VI Epiphany – February 15, 2008
The Episcopal Church of St. Paul, Chatham, NJ
(the Rev’d Dr.) Elizabeth Kaeton, rector and pastor
Freedom of choice. It is understood as the bedrock of American democracy. Our constitution guarantees the idea of “life, liberty and the pursuit of happiness.” People are drawn to America – ‘the land of the free and the home of the brave’ – from around the world by that idea. My grandparents were. Perhaps your grandparents or ancestors were, as well. As Americans, were very keen about this idea.
What I’ll bet you don’t know is that it is also a foundational value of Christianity. It’s all about choice of how to live our faith – the good choices and the bad – because we know that we sometimes learn more from our mistakes than we do from our successes.
We know that ours is a gracious and loving God who always provides us with an opportunity to repent, to seek forgiveness and find plenteous redemption. We believe what St. Paul says in Romans 8:28, that, “all things work together for the good for those who love God.” I’ll have more to say on this in a wee bit.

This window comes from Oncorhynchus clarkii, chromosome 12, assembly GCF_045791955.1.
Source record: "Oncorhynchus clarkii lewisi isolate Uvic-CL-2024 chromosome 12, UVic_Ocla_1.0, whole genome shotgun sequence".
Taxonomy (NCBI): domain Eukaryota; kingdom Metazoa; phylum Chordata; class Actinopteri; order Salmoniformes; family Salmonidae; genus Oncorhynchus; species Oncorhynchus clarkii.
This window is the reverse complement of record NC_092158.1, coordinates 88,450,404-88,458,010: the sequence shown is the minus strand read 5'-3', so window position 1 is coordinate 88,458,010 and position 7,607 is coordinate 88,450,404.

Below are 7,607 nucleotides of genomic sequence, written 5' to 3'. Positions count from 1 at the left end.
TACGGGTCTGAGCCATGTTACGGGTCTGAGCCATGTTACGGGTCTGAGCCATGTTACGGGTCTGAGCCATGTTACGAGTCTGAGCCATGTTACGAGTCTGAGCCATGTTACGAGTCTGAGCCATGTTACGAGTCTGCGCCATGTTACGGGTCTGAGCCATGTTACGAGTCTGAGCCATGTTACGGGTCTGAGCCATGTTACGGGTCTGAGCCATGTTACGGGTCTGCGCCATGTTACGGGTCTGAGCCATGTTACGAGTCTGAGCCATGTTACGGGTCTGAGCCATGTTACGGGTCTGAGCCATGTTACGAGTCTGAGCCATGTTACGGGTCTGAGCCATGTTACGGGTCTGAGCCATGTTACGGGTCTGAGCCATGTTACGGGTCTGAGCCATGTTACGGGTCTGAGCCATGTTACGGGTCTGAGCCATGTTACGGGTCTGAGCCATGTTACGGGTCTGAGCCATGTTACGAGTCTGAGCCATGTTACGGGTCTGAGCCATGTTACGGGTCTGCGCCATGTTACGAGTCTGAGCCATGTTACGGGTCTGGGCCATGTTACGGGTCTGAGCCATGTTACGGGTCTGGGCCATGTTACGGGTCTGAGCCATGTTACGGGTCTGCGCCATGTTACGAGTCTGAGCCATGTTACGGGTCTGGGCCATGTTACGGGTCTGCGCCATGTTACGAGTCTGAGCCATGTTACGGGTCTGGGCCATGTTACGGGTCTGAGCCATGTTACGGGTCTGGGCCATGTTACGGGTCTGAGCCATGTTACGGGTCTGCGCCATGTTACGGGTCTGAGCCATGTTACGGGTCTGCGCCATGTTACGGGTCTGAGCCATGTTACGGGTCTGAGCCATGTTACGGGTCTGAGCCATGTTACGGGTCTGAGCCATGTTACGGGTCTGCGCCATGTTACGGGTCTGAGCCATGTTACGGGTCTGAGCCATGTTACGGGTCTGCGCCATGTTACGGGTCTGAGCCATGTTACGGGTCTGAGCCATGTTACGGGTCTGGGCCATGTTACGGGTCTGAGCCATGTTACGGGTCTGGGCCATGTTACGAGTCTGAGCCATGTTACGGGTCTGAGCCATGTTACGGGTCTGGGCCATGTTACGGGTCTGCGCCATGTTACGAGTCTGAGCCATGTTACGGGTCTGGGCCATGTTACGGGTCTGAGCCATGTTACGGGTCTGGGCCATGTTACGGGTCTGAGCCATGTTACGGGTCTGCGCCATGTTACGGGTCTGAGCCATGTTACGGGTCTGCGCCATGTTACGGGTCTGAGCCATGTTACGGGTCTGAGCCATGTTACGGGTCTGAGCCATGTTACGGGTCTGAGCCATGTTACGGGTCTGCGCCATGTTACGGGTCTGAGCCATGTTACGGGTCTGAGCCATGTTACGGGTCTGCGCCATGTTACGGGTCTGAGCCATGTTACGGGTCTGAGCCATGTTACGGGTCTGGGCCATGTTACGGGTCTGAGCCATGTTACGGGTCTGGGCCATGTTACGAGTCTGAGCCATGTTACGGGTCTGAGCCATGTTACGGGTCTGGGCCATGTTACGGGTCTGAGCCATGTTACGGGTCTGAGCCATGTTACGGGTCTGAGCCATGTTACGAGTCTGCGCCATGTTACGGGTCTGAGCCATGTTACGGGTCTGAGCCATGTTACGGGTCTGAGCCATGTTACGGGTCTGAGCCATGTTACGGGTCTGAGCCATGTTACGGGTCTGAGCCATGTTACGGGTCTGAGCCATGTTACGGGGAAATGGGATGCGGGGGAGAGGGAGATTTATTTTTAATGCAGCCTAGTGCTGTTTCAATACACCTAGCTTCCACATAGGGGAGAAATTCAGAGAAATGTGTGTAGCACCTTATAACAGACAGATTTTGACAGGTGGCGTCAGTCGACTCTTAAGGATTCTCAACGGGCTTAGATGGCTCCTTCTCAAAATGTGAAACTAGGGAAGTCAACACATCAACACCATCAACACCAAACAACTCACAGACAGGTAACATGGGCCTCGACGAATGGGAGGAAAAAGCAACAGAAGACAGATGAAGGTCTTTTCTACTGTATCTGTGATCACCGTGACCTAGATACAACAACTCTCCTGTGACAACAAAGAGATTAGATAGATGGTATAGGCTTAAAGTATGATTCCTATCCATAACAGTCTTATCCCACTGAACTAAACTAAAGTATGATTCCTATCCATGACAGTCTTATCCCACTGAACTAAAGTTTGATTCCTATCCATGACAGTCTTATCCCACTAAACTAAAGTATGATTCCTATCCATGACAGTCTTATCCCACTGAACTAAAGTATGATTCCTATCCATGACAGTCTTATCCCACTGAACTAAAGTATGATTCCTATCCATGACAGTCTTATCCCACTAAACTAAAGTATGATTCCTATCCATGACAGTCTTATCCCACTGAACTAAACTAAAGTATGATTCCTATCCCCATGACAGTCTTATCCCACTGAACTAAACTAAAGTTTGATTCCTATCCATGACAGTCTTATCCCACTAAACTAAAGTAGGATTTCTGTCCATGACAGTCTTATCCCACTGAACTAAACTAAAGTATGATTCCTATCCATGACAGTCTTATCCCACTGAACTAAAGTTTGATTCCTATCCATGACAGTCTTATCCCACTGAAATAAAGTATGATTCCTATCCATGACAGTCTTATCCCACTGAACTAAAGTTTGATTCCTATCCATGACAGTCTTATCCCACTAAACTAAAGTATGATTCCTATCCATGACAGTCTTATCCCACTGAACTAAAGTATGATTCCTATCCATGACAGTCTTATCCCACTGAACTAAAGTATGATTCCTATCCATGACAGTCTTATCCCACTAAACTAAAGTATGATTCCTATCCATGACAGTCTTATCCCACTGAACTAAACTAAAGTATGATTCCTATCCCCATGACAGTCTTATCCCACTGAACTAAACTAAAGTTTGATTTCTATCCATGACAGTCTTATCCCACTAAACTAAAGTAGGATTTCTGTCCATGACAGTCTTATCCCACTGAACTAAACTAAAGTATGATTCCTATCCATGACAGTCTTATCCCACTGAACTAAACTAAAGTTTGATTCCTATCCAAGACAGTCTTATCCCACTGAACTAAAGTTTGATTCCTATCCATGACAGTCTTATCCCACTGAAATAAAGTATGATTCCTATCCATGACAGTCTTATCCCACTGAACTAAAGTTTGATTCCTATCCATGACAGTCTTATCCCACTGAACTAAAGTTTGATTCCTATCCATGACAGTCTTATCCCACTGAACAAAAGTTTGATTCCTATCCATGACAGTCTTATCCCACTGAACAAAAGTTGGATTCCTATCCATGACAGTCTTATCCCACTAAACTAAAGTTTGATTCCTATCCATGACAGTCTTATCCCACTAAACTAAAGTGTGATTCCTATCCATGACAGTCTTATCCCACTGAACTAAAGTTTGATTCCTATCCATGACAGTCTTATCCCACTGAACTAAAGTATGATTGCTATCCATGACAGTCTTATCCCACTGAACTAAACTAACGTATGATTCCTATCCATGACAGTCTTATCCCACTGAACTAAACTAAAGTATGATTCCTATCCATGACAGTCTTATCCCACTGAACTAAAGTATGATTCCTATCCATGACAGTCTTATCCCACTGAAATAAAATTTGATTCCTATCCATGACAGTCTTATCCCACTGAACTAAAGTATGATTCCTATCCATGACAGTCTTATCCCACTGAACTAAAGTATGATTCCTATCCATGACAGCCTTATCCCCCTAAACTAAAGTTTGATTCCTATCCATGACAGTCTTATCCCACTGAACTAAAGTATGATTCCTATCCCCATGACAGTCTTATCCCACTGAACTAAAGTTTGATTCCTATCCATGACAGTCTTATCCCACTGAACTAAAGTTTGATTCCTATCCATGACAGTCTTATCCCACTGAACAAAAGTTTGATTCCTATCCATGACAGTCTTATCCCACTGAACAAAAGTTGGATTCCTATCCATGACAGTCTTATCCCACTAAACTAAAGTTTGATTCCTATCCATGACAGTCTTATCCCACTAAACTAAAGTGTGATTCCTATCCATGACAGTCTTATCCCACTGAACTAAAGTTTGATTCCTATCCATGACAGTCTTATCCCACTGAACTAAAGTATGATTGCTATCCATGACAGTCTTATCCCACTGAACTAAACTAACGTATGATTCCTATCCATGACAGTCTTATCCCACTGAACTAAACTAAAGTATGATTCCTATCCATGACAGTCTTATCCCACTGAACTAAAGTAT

Today’s lessons from Hebrew Scripture, the Psalm, and the Gospel Lesson all speak to making choices – some for the good and some which are in direct disobedience of what was spoken.
The leper says to Jesus, “If you choose, you can make me clean.” And Jesus says to the leper, “I do choose. Be made clean!” And, so he was. But Jesus also gave him very explicit instructions about keeping quiet and following the rituals of cleansing as prescribed by Moses which the leper chose not to follow.
Freedom of choice. It’s a gospel value and a standard of the good news of Jesus Christ. Now, admittedly, for some of you this ‘good news’ is news, indeed! I’m willing to bet that this is not the message you got when you first started reading the bible.